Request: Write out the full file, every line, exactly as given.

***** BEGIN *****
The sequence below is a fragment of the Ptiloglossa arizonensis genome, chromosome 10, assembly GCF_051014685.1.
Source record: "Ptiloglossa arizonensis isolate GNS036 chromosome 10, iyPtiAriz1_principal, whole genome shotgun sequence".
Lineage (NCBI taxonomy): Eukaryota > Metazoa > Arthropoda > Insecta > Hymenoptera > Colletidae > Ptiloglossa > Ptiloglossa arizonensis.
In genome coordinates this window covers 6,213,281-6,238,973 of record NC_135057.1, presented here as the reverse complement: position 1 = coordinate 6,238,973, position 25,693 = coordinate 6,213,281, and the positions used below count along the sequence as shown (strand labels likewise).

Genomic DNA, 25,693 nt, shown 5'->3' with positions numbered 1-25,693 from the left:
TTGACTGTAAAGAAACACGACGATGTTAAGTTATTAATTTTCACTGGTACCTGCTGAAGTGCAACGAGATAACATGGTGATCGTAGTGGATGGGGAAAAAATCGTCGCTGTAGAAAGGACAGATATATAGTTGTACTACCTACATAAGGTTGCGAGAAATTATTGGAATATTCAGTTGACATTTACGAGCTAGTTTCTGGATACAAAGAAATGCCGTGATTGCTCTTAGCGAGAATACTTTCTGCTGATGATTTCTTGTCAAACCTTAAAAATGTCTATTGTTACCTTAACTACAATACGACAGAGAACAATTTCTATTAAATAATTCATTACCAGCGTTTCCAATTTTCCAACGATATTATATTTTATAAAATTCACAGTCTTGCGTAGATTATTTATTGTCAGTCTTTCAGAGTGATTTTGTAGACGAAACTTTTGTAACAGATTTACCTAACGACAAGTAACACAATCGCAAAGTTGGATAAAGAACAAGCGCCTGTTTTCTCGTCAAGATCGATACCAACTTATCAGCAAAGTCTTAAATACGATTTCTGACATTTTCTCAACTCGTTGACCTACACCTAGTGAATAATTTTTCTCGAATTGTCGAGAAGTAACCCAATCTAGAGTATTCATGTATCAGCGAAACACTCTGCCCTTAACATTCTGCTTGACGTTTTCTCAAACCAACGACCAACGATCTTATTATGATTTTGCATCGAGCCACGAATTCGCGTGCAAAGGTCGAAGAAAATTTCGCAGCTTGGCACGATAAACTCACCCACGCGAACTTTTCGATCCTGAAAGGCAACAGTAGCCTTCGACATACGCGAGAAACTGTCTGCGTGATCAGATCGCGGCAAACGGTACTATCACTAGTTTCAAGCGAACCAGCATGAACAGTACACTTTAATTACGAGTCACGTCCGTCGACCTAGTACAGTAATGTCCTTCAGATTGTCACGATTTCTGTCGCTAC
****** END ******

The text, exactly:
The sequence below is a fragment of the Ptiloglossa arizonensis genome, chromosome 10, assembly GCF_051014685.1.
Source record: "Ptiloglossa arizonensis isolate GNS036 chromosome 10, iyPtiAriz1_principal, whole genome shotgun sequence".
Lineage (NCBI taxonomy): Eukaryota > Metazoa > Arthropoda > Insecta > Hymenoptera > Colletidae > Ptiloglossa > Ptiloglossa arizonensis.
In genome coordinates this window covers 6,213,281-6,238,973 of record NC_135057.1, presented here as the reverse complement: position 1 = coordinate 6,238,973, position 25,693 = coordinate 6,213,281, and the positions used below count along the sequence as shown (strand labels likewise).

Genomic DNA, 25,693 nt, shown 5'->3' with positions numbered 1-25,693 from the left:
TTGACTGTAAAGAAACACGACGATGTTAAGTTATTAATTTTCACTGGTACCTGCTGAAGTGCAACGAGATAACATGGTGATCGTAGTGGATGGGGAAAAAATCGTCGCTGTAGAAAGGACAGATATATAGTTGTACTACCTACATAAGGTTGCGAGAAATTATTGGAATATTCAGTTGACATTTACGAGCTAGTTTCTGGATACAAAGAAATGCCGTGATTGCTCTTAGCGAGAATACTTTCTGCTGATGATTTCTTGTCAAACCTTAAAAATGTCTATTGTTACCTTAACTACAATACGACAGAGAACAATTTCTATTAAATAATTCATTACCAGCGTTTCCAATTTTCCAACGATATTATATTTTATAAAATTCACAGTCTTGCGTAGATTATTTATTGTCAGTCTTTCAGAGTGATTTTGTAGACGAAACTTTTGTAACAGATTTACCTAACGACAAGTAACACAATCGCAAAGTTGGATAAAGAACAAGCGCCTGTTTTCTCGTCAAGATCGATACCAACTTATCAGCAAAGTCTTAAATACGATTTCTGACATTTTCTCAACTCGTTGACCTACACCTAGTGAATAATTTTTCTCGAATTGTCGAGAAGTAACCCAATCTAGAGTATTCATGTATCAGCGAAACACTCTGCCCTTAACATTCTGCTTGACGTTTTCTCAAACCAACGACCAACGATCTTATTATGATTTTGCATCGAGCCACGAATTCGCGTGCAAAGGTCGAAGAAAATTTCGCAGCTTGGCACGATAAACTCACCCACGCGAACTTTTCGATCCTGAAAGGCAACAGTAGCCTTCGACATACGCGAGAAACTGTCTGCGTGATCAGATCGCGGCAAACGGTACTATCACTAGTTTCAAGCGAACCAGCATGAACAGTACACTTTAATTACGAGTCACGTCCGTCGACCTAGTACAGTAATGTCCTTCAGATTGTCACGATTTCTGTCGCTAC